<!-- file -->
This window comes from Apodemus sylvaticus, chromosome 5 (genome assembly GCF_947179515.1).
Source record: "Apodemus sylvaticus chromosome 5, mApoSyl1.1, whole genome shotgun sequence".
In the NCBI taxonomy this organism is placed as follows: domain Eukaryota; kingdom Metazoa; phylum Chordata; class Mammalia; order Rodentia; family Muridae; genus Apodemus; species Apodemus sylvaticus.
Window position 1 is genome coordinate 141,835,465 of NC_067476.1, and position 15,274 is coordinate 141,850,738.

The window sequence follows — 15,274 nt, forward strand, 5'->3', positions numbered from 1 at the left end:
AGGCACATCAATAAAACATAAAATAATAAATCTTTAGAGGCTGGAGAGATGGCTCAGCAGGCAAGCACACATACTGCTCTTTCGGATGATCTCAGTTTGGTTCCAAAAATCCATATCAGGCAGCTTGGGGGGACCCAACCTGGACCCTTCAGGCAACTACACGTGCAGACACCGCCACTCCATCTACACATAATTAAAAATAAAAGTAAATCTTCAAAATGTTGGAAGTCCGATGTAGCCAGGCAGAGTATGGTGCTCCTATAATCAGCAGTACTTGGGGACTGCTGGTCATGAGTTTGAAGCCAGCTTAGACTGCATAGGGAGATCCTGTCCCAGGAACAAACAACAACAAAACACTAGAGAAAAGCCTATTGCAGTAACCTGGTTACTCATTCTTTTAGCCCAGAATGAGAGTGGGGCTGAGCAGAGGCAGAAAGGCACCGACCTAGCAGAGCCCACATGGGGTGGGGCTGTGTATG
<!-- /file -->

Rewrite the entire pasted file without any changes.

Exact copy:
This window comes from Apodemus sylvaticus, chromosome 5 (genome assembly GCF_947179515.1).
Source record: "Apodemus sylvaticus chromosome 5, mApoSyl1.1, whole genome shotgun sequence".
In the NCBI taxonomy this organism is placed as follows: domain Eukaryota; kingdom Metazoa; phylum Chordata; class Mammalia; order Rodentia; family Muridae; genus Apodemus; species Apodemus sylvaticus.
Window position 1 is genome coordinate 141,835,465 of NC_067476.1, and position 15,274 is coordinate 141,850,738.

The window sequence follows — 15,274 nt, forward strand, 5'->3', positions numbered from 1 at the left end:
AGGCACATCAATAAAACATAAAATAATAAATCTTTAGAGGCTGGAGAGATGGCTCAGCAGGCAAGCACACATACTGCTCTTTCGGATGATCTCAGTTTGGTTCCAAAAATCCATATCAGGCAGCTTGGGGGGACCCAACCTGGACCCTTCAGGCAACTACACGTGCAGACACCGCCACTCCATCTACACATAATTAAAAATAAAAGTAAATCTTCAAAATGTTGGAAGTCCGATGTAGCCAGGCAGAGTATGGTGCTCCTATAATCAGCAGTACTTGGGGACTGCTGGTCATGAGTTTGAAGCCAGCTTAGACTGCATAGGGAGATCCTGTCCCAGGAACAAACAACAACAAAACACTAGAGAAAAGCCTATTGCAGTAACCTGGTTACTCATTCTTTTAGCCCAGAATGAGAGTGGGGCTGAGCAGAGGCAGAAAGGCACCGACCTAGCAGAGCCCACATGGGGTGGGGCTGTGTATG